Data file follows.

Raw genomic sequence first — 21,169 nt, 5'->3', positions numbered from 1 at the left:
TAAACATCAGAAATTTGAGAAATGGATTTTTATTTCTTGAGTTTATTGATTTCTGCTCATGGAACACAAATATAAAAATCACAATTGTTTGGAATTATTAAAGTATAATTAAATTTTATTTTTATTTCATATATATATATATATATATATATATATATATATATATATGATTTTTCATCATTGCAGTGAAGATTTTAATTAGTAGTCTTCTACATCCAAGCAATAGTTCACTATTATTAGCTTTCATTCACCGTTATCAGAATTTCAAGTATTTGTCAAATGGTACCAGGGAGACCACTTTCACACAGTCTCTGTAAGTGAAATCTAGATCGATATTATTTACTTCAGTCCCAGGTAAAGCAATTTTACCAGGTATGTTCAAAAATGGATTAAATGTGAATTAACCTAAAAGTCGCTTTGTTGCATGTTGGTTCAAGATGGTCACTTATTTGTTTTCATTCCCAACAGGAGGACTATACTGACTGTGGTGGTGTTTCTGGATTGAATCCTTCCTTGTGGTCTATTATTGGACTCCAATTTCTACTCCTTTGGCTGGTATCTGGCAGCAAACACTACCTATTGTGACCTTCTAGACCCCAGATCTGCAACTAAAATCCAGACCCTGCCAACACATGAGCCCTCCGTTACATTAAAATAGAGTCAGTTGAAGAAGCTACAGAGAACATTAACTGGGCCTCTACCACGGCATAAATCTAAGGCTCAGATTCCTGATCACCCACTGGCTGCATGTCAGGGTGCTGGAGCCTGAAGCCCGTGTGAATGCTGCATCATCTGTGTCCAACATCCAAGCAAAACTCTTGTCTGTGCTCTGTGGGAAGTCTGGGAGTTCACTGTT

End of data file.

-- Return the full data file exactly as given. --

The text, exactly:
Raw genomic sequence first — 21,169 nt, 5'->3', positions numbered from 1 at the left:
TAAACATCAGAAATTTGAGAAATGGATTTTTATTTCTTGAGTTTATTGATTTCTGCTCATGGAACACAAATATAAAAATCACAATTGTTTGGAATTATTAAAGTATAATTAAATTTTATTTTTATTTCATATATATATATATATATATATATATATATATATATATATGATTTTTCATCATTGCAGTGAAGATTTTAATTAGTAGTCTTCTACATCCAAGCAATAGTTCACTATTATTAGCTTTCATTCACCGTTATCAGAATTTCAAGTATTTGTCAAATGGTACCAGGGAGACCACTTTCACACAGTCTCTGTAAGTGAAATCTAGATCGATATTATTTACTTCAGTCCCAGGTAAAGCAATTTTACCAGGTATGTTCAAAAATGGATTAAATGTGAATTAACCTAAAAGTCGCTTTGTTGCATGTTGGTTCAAGATGGTCACTTATTTGTTTTCATTCCCAACAGGAGGACTATACTGACTGTGGTGGTGTTTCTGGATTGAATCCTTCCTTGTGGTCTATTATTGGACTCCAATTTCTACTCCTTTGGCTGGTATCTGGCAGCAAACACTACCTATTGTGACCTTCTAGACCCCAGATCTGCAACTAAAATCCAGACCCTGCCAACACATGAGCCCTCCGTTACATTAAAATAGAGTCAGTTGAAGAAGCTACAGAGAACATTAACTGGGCCTCTACCACGGCATAAATCTAAGGCTCAGATTCCTGATCACCCACTGGCTGCATGTCAGGGTGCTGGAGCCTGAAGCCCGTGTGAATGCTGCATCATCTGTGTCCAACATCCAAGCAAAACTCTTGTCTGTGCTCTGTGGGAAGTCTGGGAGTTCACTGTT